## Relevance of 3% voltage drop on the branch circuit vs. a total of 5%.

## Relevance of 3% voltage drop on the branch circuit vs. a total of 5%.

(OP)

The NEC recommends a maximum voltage drop (VD)of a total of 5% across feeders and branch circuits, and 3% across the branch circuit alone implying 2% on the load circuit.

Since most loads can operate efficiently at 95% of the nominal nameplate voltage, what is the relevance of meeting the 3% voltage drop in the branch circuit?

Since most loads can operate efficiently at 95% of the nominal nameplate voltage, what is the relevance of meeting the 3% voltage drop in the branch circuit?

## RE: Relevance of 3% voltage drop on the branch circuit vs. a total of 5%.

## RE: Relevance of 3% voltage drop on the branch circuit vs. a total of 5%.

## RE: Relevance of 3% voltage drop on the branch circuit vs. a total of 5%.

Of that 5%, no more than 3% may be on branch circuits.

If the voltage drop on the branch circuits is less than 3% the percentage voltage drop on the feeders may be increased as long as the total does not exceed 5%.

If the voltage drop on the feeders is less than 2%, the voltage drop on the branch circuits is still limited to 3%, and the total voltage drop will be less than 5%.

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Ohm's lawNot just a good idea;

It's the LAW!## RE: Relevance of 3% voltage drop on the branch circuit vs. a total of 5%.

- Branch circuit:from the transformer to the main distribution panel........ 4%VD (EXCEEDED 3%)-Load circuit:from the main distribution panel to the load.........................1%VDTOTAL VOLTAGE DROP FROM THE SOURCE TO LOAD.........................5%(Meet max. %VD threshold)## RE: Relevance of 3% voltage drop on the branch circuit vs. a total of 5%.

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Ohm's lawNot just a good idea;

It's the LAW!## RE: Relevance of 3% voltage drop on the branch circuit vs. a total of 5%.

If you get the voltage at the gate of 114 you have to assure the furthest motor 108 volt [104 V sometime]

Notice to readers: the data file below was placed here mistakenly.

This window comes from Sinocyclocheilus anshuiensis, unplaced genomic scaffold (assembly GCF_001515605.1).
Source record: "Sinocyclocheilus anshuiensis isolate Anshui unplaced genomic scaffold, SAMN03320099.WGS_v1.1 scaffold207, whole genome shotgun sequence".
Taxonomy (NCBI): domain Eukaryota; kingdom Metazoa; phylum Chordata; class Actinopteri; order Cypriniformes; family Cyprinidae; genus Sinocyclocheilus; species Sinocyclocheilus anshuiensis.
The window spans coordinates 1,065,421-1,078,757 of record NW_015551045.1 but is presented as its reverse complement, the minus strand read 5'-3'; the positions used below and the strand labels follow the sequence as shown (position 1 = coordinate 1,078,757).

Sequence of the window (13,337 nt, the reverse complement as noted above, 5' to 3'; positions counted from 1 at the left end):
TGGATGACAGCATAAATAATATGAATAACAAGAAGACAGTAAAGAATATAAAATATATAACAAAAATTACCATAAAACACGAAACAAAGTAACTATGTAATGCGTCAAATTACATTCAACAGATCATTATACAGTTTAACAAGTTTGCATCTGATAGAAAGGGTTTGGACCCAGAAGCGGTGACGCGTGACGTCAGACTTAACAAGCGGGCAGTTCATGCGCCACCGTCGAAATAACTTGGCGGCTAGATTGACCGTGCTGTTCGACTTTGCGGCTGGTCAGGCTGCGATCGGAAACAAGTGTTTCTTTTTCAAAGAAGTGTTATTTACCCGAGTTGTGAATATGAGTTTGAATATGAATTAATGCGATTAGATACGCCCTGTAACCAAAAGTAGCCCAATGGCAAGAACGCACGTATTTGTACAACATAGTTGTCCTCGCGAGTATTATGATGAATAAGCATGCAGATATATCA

Because, sometime, if there is a problem with power delivery [for short time] the range B is the minimum. So, the law permits a service voltage of 110 V. In this case 120-104=16 V[104/120=86.7%]

## RE: Relevance of 3% voltage drop on the branch circuit vs. a total of 5%.

Hi Waross, I'm not sure of the CA code, but the NEC in the US is not mandatory for voltage drop issues and electric utilities are legally exempt from following the NEC. The voltage issue is not a code violation but rather an efficiency issue.

From the efficiency standpoint, if the load operates in the acceptable efficiency range within -5% of the equipment nameplate, still I have difficulty understanding the rationale for maintaining 3% VD in the branch circuit considering the load operates satisfactorily well even if exceeding the 3% on the branch circuit.

## RE: Relevance of 3% voltage drop on the branch circuit vs. a total of 5%.

nominal 2-wire single phase system has

1) Nominal utilization voltage = 115V

2) Maximum utilization voltage = 126V

3) Minimum utilization voltage = 108V

The total 5% is based on the above limits.

Hence, it is designer's responsibility to ensure the above voltages always at the terminals of the utilization equipment.

## RE: Relevance of 3% voltage drop on the branch circuit vs. a total of 5%.

## RE: Relevance of 3% voltage drop on the branch circuit vs. a total of 5%.

cuky- I had assumed the 3%/2% split was typically included so that the design of the branch circuit was somewhat independent of the load circuit. Although the FPN states that this split is one possible way to have reasonable efficient operation, it leaves open the possibility that there are other alternatives available for reasonably efficient operation.

In most cases I assume the actual voltage drop is lower than the code calculated voltage drop due to lower loading. I would be kind of curious how the actual voltage on a building designed for a 4%/1% split would compare with a building designed for a 3%/2% split. Designing an installation with a alternative 4%/1% split might leave a trap for a future engineer during renovation project if they assume a new load circuit can have a 2% voltage drop.

Real world efficiency is also impacted by other variables like harmonics, phase voltage imbalance, ambient temperature, and utility side voltage variations. I suspect the overall efficiency would be poor if every factor was simultaneously at the extreme of the allowable range.

## RE: Relevance of 3% voltage drop on the branch circuit vs. a total of 5%.

The reason I see is that main feeder lines are seldom changed/ upgraded while conductors servicing the final loads could be used for other purposes or load added to existing panels. That is why the guys before us have decided it should be practical to set a 2% limit on the VD from the source to the distribution board and have chosen a 3% VD limit (more lenient than the upstream limit).

## RE: Relevance of 3% voltage drop on the branch circuit vs. a total of 5%.

But, if you're checking all the loads and determine the voltage drops reaching the loads are good then that's also fine.

## RE: Relevance of 3% voltage drop on the branch circuit vs. a total of 5%.